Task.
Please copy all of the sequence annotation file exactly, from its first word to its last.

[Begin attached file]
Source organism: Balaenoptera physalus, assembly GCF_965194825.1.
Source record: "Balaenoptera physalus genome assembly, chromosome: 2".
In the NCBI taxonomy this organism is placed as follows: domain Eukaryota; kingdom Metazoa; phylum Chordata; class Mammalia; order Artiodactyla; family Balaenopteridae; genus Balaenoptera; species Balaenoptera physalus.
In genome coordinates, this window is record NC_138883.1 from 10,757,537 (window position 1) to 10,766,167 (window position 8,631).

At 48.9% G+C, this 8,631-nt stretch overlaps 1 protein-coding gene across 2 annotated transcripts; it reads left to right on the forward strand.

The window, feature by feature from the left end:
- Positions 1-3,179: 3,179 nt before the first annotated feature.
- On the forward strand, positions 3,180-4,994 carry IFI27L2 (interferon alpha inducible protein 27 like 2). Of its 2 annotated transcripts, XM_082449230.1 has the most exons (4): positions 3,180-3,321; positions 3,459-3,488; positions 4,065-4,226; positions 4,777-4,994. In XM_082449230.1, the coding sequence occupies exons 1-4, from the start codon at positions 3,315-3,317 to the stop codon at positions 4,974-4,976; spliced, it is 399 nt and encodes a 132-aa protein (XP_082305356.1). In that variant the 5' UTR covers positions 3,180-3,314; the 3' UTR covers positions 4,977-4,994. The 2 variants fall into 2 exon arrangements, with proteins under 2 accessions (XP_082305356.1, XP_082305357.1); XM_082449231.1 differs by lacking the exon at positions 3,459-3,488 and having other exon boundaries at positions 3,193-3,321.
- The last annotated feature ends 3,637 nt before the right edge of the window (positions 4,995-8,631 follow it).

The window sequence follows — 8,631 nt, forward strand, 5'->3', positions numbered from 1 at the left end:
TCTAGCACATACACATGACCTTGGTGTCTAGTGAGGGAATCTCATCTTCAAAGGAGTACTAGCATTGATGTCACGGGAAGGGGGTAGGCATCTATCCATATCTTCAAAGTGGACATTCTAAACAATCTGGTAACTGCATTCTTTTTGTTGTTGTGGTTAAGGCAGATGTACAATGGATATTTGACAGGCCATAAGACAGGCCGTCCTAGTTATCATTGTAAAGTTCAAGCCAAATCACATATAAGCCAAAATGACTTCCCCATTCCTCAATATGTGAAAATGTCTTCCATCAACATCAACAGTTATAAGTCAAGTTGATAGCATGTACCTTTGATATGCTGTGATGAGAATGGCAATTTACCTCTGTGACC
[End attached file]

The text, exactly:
Source organism: Balaenoptera physalus, assembly GCF_965194825.1.
Source record: "Balaenoptera physalus genome assembly, chromosome: 2".
In the NCBI taxonomy this organism is placed as follows: domain Eukaryota; kingdom Metazoa; phylum Chordata; class Mammalia; order Artiodactyla; family Balaenopteridae; genus Balaenoptera; species Balaenoptera physalus.
In genome coordinates, this window is record NC_138883.1 from 10,757,537 (window position 1) to 10,766,167 (window position 8,631).

At 48.9% G+C, this 8,631-nt stretch overlaps 1 protein-coding gene across 2 annotated transcripts; it reads left to right on the forward strand.

The window, feature by feature from the left end:
- Positions 1-3,179: 3,179 nt before the first annotated feature.
- On the forward strand, positions 3,180-4,994 carry IFI27L2 (interferon alpha inducible protein 27 like 2). Of its 2 annotated transcripts, XM_082449230.1 has the most exons (4): positions 3,180-3,321; positions 3,459-3,488; positions 4,065-4,226; positions 4,777-4,994. In XM_082449230.1, the coding sequence occupies exons 1-4, from the start codon at positions 3,315-3,317 to the stop codon at positions 4,974-4,976; spliced, it is 399 nt and encodes a 132-aa protein (XP_082305356.1). In that variant the 5' UTR covers positions 3,180-3,314; the 3' UTR covers positions 4,977-4,994. The 2 variants fall into 2 exon arrangements, with proteins under 2 accessions (XP_082305356.1, XP_082305357.1); XM_082449231.1 differs by lacking the exon at positions 3,459-3,488 and having other exon boundaries at positions 3,193-3,321.
- The last annotated feature ends 3,637 nt before the right edge of the window (positions 4,995-8,631 follow it).

The window sequence follows — 8,631 nt, forward strand, 5'->3', positions numbered from 1 at the left end:
TCTAGCACATACACATGACCTTGGTGTCTAGTGAGGGAATCTCATCTTCAAAGGAGTACTAGCATTGATGTCACGGGAAGGGGGTAGGCATCTATCCATATCTTCAAAGTGGACATTCTAAACAATCTGGTAACTGCATTCTTTTTGTTGTTGTGGTTAAGGCAGATGTACAATGGATATTTGACAGGCCATAAGACAGGCCGTCCTAGTTATCATTGTAAAGTTCAAGCCAAATCACATATAAGCCAAAATGACTTCCCCATTCCTCAATATGTGAAAATGTCTTCCATCAACATCAACAGTTATAAGTCAAGTTGATAGCATGTACCTTTGATATGCTGTGATGAGAATGGCAATTTACCTCTGTGACC